Overall, the current evidence suggests that melatonin has a clear role in the management of circadian sleep disorders, such as delayed sleep phase syndrome. The evidence is more equivocal for primary or secondary insomnia, or for the treatment of insomnia in patients with cognitive impairment. It may be that in certain subgroups, such as patients with low melatonin levels or abnormal timing of their melatonin cycle, exogenous melatonin may have a beneficial role; however more work is needed in this area. Fortunately, melatonin appears to have a relatively benign side effect profile.
The plant species Valeriana, in particular Valeriana officinalis and to a lesser extent Valeriana edulis, is the source of the ingredients in valerian. These ingredients can be divided into the following categories: valepotriates, sesquiterpenes (volatile oil components which account for valerian’s unpleasant odor), and amino acids (such as GABA and glutamine) 77. Putative sites of action of valerian include the GABA receptor 78, binding at A(1) adenosine receptors 79 or, as more recently noted, the 5-HT-5a receptor 80.
The extraction and preparation method can influence the relative concentrations of each of the valerian components in a given formulation, thus one issue with clinical studies of valerian compounds is while each study may use “valerian”, the specific components may differ. As noted earlier, standardization and purity of biologically based compounds can be a concern, and this applies also to valerian compounds. A recent report by ConsumerLab.com noted that 4 of 17 valerian products had no detectable valerian content, 4 had half the amount listed, two had lead contamination, and one had cadmium contamination 81.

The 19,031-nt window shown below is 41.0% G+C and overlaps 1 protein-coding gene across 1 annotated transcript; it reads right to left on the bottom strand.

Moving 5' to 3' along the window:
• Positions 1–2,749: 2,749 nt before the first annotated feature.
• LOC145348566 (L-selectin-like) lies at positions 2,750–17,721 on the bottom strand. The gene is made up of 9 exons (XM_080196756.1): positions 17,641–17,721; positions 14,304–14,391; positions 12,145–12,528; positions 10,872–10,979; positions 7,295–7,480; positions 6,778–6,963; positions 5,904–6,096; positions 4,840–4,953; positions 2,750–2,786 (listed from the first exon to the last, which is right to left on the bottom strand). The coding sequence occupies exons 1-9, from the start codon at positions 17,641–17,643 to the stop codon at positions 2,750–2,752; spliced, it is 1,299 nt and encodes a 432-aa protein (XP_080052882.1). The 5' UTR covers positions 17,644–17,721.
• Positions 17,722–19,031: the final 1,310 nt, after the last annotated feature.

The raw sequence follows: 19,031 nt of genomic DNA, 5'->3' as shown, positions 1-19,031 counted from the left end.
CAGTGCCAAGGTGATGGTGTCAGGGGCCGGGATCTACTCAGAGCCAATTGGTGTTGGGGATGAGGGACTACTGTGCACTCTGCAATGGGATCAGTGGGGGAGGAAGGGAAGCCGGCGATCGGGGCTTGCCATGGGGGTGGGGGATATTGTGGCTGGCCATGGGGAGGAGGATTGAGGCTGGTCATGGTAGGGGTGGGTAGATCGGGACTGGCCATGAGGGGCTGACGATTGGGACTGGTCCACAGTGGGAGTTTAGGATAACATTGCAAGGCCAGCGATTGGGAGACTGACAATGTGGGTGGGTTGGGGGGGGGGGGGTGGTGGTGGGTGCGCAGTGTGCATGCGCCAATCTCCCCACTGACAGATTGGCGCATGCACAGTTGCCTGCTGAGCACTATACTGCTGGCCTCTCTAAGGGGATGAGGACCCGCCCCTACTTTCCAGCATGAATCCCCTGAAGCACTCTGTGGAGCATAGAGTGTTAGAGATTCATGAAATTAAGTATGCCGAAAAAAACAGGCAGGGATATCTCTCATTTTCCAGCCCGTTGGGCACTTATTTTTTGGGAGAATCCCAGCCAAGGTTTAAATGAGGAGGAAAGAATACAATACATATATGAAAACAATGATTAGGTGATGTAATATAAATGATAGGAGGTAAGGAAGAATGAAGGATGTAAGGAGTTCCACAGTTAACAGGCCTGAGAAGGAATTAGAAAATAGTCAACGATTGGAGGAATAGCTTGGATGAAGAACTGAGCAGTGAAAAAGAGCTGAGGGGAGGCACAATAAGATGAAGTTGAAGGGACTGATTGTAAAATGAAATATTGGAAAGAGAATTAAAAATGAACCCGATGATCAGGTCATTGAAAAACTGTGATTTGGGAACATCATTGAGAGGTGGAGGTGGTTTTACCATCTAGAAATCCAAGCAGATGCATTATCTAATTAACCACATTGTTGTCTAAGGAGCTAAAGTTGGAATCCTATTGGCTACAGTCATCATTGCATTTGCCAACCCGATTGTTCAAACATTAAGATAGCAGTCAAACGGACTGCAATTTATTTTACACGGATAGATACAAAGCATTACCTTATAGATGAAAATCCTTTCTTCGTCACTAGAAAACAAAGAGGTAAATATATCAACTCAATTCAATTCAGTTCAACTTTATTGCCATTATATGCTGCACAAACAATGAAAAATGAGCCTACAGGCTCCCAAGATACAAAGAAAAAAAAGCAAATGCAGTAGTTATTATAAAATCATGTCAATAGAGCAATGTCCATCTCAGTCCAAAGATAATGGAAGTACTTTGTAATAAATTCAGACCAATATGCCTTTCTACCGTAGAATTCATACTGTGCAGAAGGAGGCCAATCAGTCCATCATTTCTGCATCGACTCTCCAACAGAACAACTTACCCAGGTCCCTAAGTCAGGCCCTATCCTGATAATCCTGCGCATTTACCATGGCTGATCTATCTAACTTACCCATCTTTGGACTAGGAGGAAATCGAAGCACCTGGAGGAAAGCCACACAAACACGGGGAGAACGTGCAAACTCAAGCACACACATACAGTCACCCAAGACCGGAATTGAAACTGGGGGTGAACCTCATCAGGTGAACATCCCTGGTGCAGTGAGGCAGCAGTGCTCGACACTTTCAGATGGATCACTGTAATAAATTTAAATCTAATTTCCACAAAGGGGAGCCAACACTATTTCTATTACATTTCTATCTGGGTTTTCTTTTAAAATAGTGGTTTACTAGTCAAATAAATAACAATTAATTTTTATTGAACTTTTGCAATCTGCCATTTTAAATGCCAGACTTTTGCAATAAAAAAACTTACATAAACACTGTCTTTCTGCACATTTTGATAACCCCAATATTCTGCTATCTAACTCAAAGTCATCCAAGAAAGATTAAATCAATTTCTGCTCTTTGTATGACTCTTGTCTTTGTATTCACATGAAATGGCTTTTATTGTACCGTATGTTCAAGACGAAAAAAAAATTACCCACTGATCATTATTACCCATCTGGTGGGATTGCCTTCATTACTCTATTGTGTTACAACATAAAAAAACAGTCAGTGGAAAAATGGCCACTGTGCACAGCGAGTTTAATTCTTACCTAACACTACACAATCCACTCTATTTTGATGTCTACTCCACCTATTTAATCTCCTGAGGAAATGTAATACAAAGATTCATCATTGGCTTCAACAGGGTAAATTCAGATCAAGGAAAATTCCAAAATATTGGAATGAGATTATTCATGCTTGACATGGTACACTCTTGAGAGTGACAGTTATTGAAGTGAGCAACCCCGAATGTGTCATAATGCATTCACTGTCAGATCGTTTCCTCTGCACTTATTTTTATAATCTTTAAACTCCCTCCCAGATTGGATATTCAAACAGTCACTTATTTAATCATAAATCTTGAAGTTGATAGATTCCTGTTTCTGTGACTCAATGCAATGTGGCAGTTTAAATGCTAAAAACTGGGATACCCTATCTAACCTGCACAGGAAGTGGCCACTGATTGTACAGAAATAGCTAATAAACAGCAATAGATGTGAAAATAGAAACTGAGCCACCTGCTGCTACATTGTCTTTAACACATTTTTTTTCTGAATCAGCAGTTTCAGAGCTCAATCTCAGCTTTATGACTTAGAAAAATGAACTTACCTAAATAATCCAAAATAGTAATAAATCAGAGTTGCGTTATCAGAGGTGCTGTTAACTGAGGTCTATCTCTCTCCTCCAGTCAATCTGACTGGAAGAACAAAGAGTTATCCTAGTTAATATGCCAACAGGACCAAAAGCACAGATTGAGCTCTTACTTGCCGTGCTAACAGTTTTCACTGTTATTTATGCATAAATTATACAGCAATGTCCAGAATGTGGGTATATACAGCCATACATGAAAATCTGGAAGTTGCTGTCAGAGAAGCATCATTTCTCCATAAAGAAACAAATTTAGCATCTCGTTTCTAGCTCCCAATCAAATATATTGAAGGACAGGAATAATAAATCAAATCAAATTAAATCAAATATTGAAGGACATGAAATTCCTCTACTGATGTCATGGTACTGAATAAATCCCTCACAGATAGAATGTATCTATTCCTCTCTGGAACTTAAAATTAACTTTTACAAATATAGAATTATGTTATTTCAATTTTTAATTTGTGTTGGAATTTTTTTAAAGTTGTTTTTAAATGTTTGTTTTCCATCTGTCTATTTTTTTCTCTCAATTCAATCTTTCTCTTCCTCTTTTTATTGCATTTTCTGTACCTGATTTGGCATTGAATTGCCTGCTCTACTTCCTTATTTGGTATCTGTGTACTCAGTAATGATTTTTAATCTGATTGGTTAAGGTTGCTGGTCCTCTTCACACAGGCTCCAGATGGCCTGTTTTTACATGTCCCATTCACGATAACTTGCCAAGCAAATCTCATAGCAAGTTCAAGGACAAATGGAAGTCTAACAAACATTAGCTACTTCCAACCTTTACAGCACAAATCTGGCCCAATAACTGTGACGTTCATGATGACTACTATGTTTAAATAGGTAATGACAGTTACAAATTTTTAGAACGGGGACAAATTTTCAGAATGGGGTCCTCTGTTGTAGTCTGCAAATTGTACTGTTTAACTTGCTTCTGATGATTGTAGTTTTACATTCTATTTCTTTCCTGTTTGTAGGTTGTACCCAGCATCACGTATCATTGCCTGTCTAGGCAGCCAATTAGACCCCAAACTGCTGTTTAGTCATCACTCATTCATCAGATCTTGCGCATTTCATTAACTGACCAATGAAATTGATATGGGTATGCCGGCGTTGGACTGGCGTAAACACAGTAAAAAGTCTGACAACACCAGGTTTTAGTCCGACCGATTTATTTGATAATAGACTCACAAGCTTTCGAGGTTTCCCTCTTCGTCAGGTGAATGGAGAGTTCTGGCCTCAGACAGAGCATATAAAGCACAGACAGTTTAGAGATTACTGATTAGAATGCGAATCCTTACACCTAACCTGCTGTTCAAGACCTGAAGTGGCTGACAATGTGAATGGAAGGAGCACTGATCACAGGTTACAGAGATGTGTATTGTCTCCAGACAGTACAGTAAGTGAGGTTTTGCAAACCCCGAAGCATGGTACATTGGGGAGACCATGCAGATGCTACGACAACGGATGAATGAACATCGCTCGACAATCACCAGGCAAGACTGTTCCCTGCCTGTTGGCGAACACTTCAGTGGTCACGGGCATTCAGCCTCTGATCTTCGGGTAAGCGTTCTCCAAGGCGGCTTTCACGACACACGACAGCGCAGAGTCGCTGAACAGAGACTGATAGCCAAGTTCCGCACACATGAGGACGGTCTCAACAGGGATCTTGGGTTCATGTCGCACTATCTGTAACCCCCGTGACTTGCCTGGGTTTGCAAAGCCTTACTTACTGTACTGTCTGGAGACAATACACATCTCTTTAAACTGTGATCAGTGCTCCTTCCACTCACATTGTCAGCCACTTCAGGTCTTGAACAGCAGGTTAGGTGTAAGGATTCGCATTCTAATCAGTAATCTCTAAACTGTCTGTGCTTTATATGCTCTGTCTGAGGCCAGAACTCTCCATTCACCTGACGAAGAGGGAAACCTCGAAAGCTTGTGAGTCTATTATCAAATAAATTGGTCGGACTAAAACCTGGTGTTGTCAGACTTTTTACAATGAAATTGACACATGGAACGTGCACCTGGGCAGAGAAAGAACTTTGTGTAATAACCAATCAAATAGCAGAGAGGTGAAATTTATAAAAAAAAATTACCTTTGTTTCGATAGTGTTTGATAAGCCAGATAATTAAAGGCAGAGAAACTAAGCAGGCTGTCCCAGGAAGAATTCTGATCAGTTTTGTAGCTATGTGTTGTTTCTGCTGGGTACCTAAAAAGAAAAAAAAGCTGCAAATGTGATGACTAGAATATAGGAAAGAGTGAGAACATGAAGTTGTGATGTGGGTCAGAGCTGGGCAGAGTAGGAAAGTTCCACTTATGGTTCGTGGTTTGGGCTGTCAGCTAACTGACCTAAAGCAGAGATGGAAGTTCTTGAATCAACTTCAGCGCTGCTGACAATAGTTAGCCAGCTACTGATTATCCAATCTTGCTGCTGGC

Valerian has been studied in several randomized, placebo-controlled studies, in doses ranging from 400–900 mg 5, 6 One study using both subjective and objective (polysomnography and actigraphy) measures in 18 subjects without sleep problems noted that while subjective measures improved, objective measures showed small, clinical and statistically insignificant improvements 82. Another actigraphy-based study observed a statistically significant improvement in sleep latency (from 15.8 +/− 5.8 min to 9.0 +/− 3.9 min, p<0.01) in patients with insomnia, however, higher doses of 900 mg were associated with morning sleepiness 83. Polysomnography-based research has also shown that a prolonged (2 week) course of treatment was associated with reductions in sleep latency, but no overall change in sleep efficiency 84. Leathwood et al conducted a study in which subgroup analysis included older adult poor sleepers 85. They noted that 63% reported subjective improvement with valerian; however, 43% also noted improvement with placebo and there was thus no statistically significant difference. Valerian has also been used as a tool to assist with weaning patients from benzodiazepines with some limited success. Sleep quality improved and wakefulness after sleep onset decreased, however, there was an increased sleep latency 86. Comparisons with benzodiazepines, such as oxazepam have also been performed and have found that valerian was as effective as oxazepam in improving sleep; however, it was not a placebo controlled study and relied on subjective self-report 87. Valerian has also been used in combination with other agents, such as hops. This valerian-hops combination resulted in a reduced self-reported sleep latency of 5.6 min (p=0.079) relative to placebo, and all other subjective and polysomnographic measures were similar.